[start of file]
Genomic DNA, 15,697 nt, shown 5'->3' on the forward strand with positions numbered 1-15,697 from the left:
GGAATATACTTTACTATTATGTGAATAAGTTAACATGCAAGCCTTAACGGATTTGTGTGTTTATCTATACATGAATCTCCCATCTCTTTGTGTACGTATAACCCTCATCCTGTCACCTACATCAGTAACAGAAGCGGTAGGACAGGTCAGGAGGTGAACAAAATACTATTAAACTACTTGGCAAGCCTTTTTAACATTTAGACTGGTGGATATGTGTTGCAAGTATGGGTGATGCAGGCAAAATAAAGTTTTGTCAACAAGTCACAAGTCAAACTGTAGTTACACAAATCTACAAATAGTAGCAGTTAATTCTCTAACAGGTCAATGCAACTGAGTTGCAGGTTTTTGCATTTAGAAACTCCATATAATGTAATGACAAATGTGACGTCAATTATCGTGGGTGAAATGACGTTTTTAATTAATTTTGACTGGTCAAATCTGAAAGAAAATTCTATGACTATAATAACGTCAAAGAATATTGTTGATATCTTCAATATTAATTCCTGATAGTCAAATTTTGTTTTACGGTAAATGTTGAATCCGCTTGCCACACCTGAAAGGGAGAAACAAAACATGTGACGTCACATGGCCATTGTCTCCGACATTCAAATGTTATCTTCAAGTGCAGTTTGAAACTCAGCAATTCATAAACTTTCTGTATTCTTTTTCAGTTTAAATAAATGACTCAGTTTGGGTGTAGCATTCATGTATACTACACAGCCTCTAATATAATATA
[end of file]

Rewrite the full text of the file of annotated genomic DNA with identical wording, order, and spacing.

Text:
Genomic DNA, 15,697 nt, shown 5'->3' on the forward strand with positions numbered 1-15,697 from the left:
GGAATATACTTTACTATTATGTGAATAAGTTAACATGCAAGCCTTAACGGATTTGTGTGTTTATCTATACATGAATCTCCCATCTCTTTGTGTACGTATAACCCTCATCCTGTCACCTACATCAGTAACAGAAGCGGTAGGACAGGTCAGGAGGTGAACAAAATACTATTAAACTACTTGGCAAGCCTTTTTAACATTTAGACTGGTGGATATGTGTTGCAAGTATGGGTGATGCAGGCAAAATAAAGTTTTGTCAACAAGTCACAAGTCAAACTGTAGTTACACAAATCTACAAATAGTAGCAGTTAATTCTCTAACAGGTCAATGCAACTGAGTTGCAGGTTTTTGCATTTAGAAACTCCATATAATGTAATGACAAATGTGACGTCAATTATCGTGGGTGAAATGACGTTTTTAATTAATTTTGACTGGTCAAATCTGAAAGAAAATTCTATGACTATAATAACGTCAAAGAATATTGTTGATATCTTCAATATTAATTCCTGATAGTCAAATTTTGTTTTACGGTAAATGTTGAATCCGCTTGCCACACCTGAAAGGGAGAAACAAAACATGTGACGTCACATGGCCATTGTCTCCGACATTCAAATGTTATCTTCAAGTGCAGTTTGAAACTCAGCAATTCATAAACTTTCTGTATTCTTTTTCAGTTTAAATAAATGACTCAGTTTGGGTGTAGCATTCATGTATACTACACAGCCTCTAATATAATATA